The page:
It's funny how when you're a kid, the musical genres you prefer can shape your entire identity. When I was in 6th grade, I didn't have much of one. My friends and I kind of kept to ourselves and did our own normcore stuff, generally seen as quiet good-grades girls.
Leading up to 7th grade, rather than going to the local junior high school, I convinced my parents to send me to St. Ann's, the local K thru 8 Catholic school because that's where my friends were going. After all of this was settled, I learned that Jamie, my very BEST friend was actually moving out of state and I'd be mostly without my security blanket at this new school. I did still have casual pals entering St. Ann's in 1991 with me, including Cybil Rawlins, who'd I'd gotten to know pretty well during summer camp the previous year, who was an aggressively extroverted ball of funtime for me. So I was ok.
I don't remember how it happened exactly but Cybil and I began to open ourselves up to the mainstream rock music at the time, which happened to be the tail end of the 80s hard rock/hair scene. I think Wayne's World may have helped us along with that. I've said before that I've thought of myself as having a "metal phase," but that's kind of a lie. I loved Guns n' Roses and Black-Album Metallica, YES, but the rest of it I kind of had to force. But it was sort of worth it because Cybil and I became the rock chicks of St. Ann's School in Kaneohe, which was a fun identity to wear for a while. I liked it better than being a quiet/good grades girl.
Anyway, apart from Guns n' Roses and Black-Album Metallica, some songs stand out for me and have an enduring legacy in my brain, among them the Decade of Decadence version of "Home Sweet Home" by Motley Crue. If you ask Pete what the worst of the worst of this period is, he will tell you it's Motley Crue and I guess he's right, though I don't feel as strongly about it. Their music is generally bad and they are bad people, it's true. If you haven't read the Dirt, you really should. The made-for-TV movie is entertaining too, but no substitute for the book.
The song is considered a power ballad and I guess it is technically, but doesn't fit that mold exactly. Pete used to say that these bands would release a ballad just to get the "chicks' buy-in" but this song isn't romantic or anything, it's just a really beautiful song. I heard the 1991 version before I'd heard the 1985 version and much like "Walk this Way" by Aerosmith/Aerosmith and Run-DMC, I don't see how you can make a fair argument for the older version. As much of a bastard as Tommy Lee is*, the image of him slumped over the piano from the 1991 video playing this beautiful melody is to me a convincing argument to the contrary.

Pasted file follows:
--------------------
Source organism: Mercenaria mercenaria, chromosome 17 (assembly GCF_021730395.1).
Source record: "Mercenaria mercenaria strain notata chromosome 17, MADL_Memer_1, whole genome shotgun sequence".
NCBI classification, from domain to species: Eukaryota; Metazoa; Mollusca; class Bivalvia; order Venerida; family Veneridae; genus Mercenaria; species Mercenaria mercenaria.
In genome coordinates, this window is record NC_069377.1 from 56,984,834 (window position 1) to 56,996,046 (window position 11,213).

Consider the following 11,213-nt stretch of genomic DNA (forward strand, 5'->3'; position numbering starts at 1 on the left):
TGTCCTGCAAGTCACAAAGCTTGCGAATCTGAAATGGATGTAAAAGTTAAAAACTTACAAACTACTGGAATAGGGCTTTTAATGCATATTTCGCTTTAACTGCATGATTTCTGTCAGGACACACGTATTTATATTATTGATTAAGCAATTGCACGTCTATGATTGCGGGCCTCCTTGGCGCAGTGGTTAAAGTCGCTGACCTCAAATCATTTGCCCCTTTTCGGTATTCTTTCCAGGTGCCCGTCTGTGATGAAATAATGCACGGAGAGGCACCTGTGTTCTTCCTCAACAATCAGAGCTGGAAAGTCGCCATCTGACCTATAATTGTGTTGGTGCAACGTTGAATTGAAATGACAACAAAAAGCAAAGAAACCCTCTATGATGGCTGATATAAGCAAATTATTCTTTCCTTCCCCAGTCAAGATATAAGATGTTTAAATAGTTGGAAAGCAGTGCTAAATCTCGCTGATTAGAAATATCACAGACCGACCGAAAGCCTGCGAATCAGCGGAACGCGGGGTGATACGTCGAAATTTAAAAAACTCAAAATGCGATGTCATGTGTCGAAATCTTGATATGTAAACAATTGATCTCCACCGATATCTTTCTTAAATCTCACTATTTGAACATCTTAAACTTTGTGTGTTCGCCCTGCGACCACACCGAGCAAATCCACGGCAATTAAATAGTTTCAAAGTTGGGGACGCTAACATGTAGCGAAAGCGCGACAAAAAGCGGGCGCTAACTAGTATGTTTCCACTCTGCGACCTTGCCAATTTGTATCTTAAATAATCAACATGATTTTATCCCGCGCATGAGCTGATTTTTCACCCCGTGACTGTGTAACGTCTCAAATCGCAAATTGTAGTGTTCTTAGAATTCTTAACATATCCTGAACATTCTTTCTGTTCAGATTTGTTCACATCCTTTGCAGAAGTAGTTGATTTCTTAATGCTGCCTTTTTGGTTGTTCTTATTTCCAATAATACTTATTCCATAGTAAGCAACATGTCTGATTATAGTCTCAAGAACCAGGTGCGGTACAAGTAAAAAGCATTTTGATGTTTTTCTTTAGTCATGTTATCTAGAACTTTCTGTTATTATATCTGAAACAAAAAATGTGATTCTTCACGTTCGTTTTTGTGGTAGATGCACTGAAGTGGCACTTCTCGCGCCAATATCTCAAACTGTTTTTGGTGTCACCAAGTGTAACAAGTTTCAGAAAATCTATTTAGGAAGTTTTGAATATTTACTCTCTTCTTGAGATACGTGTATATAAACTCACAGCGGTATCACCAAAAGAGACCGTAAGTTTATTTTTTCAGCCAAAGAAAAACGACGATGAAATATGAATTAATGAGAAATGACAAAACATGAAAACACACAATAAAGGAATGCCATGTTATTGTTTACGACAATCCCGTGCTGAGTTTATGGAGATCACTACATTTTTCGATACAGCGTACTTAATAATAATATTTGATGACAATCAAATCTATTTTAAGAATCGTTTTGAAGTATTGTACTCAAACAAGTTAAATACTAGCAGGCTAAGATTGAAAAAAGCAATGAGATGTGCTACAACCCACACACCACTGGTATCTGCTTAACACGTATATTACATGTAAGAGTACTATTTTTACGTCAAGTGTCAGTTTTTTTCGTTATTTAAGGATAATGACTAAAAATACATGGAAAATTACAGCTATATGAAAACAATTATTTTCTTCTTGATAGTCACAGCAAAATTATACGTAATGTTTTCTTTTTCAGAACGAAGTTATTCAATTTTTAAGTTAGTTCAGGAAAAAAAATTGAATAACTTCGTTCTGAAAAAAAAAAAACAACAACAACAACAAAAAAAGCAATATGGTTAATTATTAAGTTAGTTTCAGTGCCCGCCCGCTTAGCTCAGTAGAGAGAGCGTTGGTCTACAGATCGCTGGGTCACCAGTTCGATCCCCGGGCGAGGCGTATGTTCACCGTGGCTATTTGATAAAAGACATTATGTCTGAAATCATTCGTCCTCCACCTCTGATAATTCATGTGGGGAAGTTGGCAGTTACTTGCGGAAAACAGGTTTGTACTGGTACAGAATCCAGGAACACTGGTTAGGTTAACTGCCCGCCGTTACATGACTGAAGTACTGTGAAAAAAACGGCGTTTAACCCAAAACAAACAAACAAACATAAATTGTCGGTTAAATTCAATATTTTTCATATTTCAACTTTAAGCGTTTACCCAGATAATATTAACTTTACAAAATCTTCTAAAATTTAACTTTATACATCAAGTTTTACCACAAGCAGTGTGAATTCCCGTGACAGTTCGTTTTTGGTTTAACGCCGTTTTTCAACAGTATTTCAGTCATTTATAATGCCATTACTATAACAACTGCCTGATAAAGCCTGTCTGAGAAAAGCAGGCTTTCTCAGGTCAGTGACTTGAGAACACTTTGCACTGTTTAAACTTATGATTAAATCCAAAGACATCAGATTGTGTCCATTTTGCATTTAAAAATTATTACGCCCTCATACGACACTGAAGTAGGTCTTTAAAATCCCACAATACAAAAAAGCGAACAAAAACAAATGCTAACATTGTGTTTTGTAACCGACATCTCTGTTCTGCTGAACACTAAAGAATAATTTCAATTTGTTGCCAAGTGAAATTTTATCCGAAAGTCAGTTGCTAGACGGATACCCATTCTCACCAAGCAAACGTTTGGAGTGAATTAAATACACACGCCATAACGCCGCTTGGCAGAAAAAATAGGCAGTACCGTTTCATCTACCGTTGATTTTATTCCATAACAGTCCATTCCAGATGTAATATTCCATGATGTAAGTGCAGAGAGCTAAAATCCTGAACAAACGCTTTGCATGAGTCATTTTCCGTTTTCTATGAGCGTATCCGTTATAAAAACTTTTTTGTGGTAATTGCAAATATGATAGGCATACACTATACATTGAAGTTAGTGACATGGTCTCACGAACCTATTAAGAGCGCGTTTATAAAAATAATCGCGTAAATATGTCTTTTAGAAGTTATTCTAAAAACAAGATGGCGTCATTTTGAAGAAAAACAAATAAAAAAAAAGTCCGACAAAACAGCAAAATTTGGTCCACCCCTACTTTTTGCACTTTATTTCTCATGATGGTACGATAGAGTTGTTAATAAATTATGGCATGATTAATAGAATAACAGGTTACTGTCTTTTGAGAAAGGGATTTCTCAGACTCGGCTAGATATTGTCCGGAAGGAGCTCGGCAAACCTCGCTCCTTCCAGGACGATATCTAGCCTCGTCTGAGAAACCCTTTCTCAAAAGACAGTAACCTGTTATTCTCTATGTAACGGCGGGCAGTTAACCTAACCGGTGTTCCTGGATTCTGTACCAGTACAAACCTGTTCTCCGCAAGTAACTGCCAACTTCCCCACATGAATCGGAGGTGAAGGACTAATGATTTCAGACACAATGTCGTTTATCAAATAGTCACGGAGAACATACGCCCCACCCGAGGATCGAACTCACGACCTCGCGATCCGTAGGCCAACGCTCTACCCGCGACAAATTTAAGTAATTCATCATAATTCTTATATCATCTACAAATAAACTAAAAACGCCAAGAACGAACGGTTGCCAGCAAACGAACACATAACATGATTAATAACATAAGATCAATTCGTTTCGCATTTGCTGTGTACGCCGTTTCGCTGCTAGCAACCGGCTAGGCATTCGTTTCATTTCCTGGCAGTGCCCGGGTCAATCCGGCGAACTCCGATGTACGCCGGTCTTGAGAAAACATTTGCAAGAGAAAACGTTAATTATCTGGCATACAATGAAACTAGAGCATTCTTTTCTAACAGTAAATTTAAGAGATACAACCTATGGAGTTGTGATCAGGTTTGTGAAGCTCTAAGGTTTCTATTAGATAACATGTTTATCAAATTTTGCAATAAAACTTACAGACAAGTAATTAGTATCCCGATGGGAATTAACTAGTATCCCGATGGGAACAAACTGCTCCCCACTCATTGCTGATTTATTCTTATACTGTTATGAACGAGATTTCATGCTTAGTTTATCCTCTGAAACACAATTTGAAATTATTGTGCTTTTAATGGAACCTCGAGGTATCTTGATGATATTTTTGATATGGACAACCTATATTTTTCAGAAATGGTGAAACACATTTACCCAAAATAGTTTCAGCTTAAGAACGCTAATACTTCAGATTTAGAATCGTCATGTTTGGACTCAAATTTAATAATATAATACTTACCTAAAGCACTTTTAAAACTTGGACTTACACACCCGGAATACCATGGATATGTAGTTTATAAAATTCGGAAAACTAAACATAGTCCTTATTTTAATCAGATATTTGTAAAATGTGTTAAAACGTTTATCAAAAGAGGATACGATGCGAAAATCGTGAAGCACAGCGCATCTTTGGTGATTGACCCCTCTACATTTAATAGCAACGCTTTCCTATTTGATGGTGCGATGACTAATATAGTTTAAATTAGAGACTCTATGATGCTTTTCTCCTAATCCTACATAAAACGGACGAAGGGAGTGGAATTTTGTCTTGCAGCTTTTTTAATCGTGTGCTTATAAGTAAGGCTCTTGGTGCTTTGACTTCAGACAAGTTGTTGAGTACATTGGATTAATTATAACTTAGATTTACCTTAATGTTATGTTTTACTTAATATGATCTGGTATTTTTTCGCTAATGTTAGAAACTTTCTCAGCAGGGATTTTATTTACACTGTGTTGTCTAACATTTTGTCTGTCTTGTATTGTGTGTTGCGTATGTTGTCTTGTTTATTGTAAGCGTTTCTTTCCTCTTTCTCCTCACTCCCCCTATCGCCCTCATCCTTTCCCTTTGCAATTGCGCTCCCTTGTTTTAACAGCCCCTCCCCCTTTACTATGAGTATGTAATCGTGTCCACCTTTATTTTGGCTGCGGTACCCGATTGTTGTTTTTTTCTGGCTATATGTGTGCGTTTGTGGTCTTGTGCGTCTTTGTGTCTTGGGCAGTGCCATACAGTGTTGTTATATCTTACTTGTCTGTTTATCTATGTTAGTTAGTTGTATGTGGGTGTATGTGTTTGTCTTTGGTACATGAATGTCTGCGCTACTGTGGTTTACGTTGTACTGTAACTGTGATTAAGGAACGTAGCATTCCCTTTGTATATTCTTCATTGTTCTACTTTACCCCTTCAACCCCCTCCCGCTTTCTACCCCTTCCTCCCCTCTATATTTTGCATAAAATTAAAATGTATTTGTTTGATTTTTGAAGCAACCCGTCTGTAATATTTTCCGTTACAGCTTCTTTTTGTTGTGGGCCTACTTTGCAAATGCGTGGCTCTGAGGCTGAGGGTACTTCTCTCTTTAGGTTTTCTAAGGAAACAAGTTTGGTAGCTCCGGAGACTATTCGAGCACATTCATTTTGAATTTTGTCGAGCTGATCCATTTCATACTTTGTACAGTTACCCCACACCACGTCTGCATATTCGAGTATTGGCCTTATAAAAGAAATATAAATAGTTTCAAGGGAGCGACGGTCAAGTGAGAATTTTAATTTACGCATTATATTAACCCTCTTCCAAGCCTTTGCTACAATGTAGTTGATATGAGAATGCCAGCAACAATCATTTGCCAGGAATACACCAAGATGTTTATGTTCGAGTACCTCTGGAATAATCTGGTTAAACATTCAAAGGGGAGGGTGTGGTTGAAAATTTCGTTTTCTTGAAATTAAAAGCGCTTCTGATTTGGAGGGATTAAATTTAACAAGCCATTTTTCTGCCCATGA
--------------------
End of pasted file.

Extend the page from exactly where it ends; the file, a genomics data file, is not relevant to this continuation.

One time in 7th grade music class, our teacher Ms. Panke mentioned something about "decadence" and Cybil raised her hand and asked the teacher what a "decade of decadence" would suggest. The teacher quite fairly didn't know how to answer that question and probed as to why we were asking. Cybil told her it was an album. This clicked for Ms. Panke and she was like "well, I would guess it's a heavy metal album" and the class groaned in unison, knowing our reputation and we high-fived each other.
Josie loved Motley Crue and could still handle listening to them, deep into their catalog (i.e., any song besides "Home Sweet Home ['91]"). She was stronger than I. When she was sick a bunch of us pooled our money and bought a Cameo of Tommy Lee, sending Josie a personalized well-wishes message to her, which she predictably LOVED. The message was a little weird, but I'll never forget him for it so any time *I call Tommy Lee a bastard, it has to be with an asterisk.